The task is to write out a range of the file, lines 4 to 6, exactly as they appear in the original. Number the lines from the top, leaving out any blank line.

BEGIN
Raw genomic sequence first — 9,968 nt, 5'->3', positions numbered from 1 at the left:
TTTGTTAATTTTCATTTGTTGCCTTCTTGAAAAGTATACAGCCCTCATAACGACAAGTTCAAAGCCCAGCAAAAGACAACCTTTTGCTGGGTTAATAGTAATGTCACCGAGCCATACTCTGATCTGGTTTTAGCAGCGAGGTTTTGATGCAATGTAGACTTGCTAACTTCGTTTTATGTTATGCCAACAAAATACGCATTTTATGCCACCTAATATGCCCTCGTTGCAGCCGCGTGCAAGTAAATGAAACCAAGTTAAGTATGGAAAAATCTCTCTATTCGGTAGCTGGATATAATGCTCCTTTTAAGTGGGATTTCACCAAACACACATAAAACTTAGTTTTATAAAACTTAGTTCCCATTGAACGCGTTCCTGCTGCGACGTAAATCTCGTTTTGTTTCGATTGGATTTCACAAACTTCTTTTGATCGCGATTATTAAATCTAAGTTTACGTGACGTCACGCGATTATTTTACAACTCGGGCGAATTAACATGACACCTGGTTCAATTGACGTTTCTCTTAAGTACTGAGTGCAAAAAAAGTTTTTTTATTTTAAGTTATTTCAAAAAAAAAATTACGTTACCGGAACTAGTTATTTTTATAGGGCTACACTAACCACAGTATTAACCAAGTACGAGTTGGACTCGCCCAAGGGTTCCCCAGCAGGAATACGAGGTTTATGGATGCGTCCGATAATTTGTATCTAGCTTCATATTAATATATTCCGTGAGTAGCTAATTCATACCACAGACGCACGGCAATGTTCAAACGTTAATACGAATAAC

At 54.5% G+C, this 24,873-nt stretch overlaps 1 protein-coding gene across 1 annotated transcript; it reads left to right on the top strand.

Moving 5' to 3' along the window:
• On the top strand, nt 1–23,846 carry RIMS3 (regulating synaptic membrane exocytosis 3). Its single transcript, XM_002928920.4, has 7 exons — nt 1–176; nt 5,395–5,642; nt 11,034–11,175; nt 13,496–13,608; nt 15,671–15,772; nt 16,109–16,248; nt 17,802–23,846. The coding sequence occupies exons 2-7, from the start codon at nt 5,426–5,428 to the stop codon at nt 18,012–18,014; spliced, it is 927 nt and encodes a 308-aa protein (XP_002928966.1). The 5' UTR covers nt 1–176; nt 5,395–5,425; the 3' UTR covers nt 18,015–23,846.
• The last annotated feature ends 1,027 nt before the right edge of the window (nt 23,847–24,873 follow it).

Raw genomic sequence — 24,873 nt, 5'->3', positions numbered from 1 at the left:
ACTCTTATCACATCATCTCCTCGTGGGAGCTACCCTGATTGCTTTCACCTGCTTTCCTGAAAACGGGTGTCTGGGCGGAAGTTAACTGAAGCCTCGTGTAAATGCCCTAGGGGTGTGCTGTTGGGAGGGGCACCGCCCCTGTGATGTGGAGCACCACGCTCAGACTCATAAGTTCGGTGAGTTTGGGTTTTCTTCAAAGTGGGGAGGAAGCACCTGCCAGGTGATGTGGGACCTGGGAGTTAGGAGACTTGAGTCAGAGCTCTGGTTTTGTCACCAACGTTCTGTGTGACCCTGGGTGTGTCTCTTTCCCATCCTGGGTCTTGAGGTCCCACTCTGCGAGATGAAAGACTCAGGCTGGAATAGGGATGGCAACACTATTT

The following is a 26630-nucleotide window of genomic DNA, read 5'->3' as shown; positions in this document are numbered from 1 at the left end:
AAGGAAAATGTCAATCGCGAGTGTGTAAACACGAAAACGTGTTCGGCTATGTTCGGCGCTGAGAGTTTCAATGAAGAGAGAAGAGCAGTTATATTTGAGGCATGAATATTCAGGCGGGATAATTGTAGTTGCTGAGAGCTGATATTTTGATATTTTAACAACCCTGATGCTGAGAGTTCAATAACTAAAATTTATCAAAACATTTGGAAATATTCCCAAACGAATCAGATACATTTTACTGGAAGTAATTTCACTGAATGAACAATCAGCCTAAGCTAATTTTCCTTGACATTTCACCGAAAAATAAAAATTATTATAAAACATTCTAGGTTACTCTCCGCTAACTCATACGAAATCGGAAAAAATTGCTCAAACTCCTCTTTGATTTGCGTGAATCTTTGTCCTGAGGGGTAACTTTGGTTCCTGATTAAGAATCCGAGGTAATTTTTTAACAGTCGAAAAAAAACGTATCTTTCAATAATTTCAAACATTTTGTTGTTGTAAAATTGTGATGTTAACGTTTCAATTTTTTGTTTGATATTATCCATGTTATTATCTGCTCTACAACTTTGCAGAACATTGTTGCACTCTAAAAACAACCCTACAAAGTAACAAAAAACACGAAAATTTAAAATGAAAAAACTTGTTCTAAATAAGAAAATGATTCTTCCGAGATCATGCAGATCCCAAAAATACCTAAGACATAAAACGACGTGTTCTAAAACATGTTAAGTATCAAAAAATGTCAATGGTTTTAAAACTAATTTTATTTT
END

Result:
Moving 5' to 3' along the window:
• On the top strand, nt 1–23,846 carry RIMS3 (regulating synaptic membrane exocytosis 3). Its single transcript, XM_002928920.4, has 7 exons — nt 1–176; nt 5,395–5,642; nt 11,034–11,175; nt 13,496–13,608; nt 15,671–15,772; nt 16,109–16,248; nt 17,802–23,846. The coding sequence occupies exons 2-7, from the start codon at nt 5,426–5,428 to the stop codon at nt 18,012–18,014; spliced, it is 927 nt and encodes a 308-aa protein (XP_002928966.1). The 5' UTR covers nt 1–176; nt 5,395–5,425; the 3' UTR covers nt 18,015–23,846.
• The last annotated feature ends 1,027 nt before the right edge of the window (nt 23,847–24,873 follow it).